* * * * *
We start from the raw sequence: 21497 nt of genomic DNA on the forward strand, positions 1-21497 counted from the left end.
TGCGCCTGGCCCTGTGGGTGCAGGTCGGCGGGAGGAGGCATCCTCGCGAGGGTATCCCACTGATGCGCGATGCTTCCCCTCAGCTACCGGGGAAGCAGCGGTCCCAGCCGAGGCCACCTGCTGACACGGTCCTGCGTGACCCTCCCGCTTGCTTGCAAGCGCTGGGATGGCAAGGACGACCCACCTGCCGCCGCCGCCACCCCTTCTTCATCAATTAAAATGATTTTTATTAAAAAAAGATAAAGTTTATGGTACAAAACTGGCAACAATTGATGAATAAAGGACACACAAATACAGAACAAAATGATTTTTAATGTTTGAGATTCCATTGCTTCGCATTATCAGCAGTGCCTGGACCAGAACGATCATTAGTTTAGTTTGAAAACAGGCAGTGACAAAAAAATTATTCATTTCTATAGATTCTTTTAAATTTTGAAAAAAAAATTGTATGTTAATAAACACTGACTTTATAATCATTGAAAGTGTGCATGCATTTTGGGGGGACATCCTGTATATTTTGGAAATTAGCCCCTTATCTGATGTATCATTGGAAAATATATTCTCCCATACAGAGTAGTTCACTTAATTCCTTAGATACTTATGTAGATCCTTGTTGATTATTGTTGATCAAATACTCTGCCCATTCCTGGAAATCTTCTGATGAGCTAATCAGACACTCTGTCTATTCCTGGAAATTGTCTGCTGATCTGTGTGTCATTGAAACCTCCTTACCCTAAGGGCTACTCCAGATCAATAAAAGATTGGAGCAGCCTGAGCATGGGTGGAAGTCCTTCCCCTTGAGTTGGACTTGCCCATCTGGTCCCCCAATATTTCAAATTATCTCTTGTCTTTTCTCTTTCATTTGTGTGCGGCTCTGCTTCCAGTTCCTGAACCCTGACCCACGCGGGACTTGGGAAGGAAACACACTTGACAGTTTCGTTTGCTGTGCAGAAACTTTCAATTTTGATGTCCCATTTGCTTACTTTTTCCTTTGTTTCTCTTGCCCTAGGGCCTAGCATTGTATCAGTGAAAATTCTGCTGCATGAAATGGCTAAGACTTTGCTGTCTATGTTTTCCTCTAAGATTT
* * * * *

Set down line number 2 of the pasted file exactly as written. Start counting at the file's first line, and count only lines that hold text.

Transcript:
TGCGCCTGGCCCTGTGGGTGCAGGTCGGCGGGAGGAGGCATCCTCGCGAGGGTATCCCACTGATGCGCGATGCTTCCCCTCAGCTACCGGGGAAGCAGCGGTCCCAGCCGAGGCCACCTGCTGACACGGTCCTGCGTGACCCTCCCGCTTGCTTGCAAGCGCTGGGATGGCAAGGACGACCCACCTGCCGCCGCCGCCACCCCTTCTTCATCAATTAAAATGATTTTTATTAAAAAAAGATAAAGTTTATGGTACAAAACTGGCAACAATTGATGAATAAAGGACACACAAATACAGAACAAAATGATTTTTAATGTTTGAGATTCCATTGCTTCGCATTATCAGCAGTGCCTGGACCAGAACGATCATTAGTTTAGTTTGAAAACAGGCAGTGACAAAAAAATTATTCATTTCTATAGATTCTTTTAAATTTTGAAAAAAAAATTGTATGTTAATAAACACTGACTTTATAATCATTGAAAGTGTGCATGCATTTTGGGGGGACATCCTGTATATTTTGGAAATTAGCCCCTTATCTGATGTATCATTGGAAAATATATTCTCCCATACAGAGTAGTTCACTTAATTCCTTAGATACTTATGTAGATCCTTGTTGATTATTGTTGATCAAATACTCTGCCCATTCCTGGAAATCTTCTGATGAGCTAATCAGACACTCTGTCTATTCCTGGAAATTGTCTGCTGATCTGTGTGTCATTGAAACCTCCTTACCCTAAGGGCTACTCCAGATCAATAAAAGATTGGAGCAGCCTGAGCATGGGTGGAAGTCCTTCCCCTTGAGTTGGACTTGCCCATCTGGTCCCCCAATATTTCAAATTATCTCTTGTCTTTTCTCTTTCATTTGTGTGCGGCTCTGCTTCCAGTTCCTGAACCCTGACCCACGCGGGACTTGGGAAGGAAACACACTTGACAGTTTCGTTTGCTGTGCAGAAACTTTCAATTTTGATGTCCCATTTGCTTACTTTTTCCTTTGTTTCTCTTGCCCTAGGGCCTAGCATTGTATCAGTGAAAATTCTGCTGCATGAAATGGCTAAGACTTTGCTGTCTATGTTTTCCTCTAAGATTT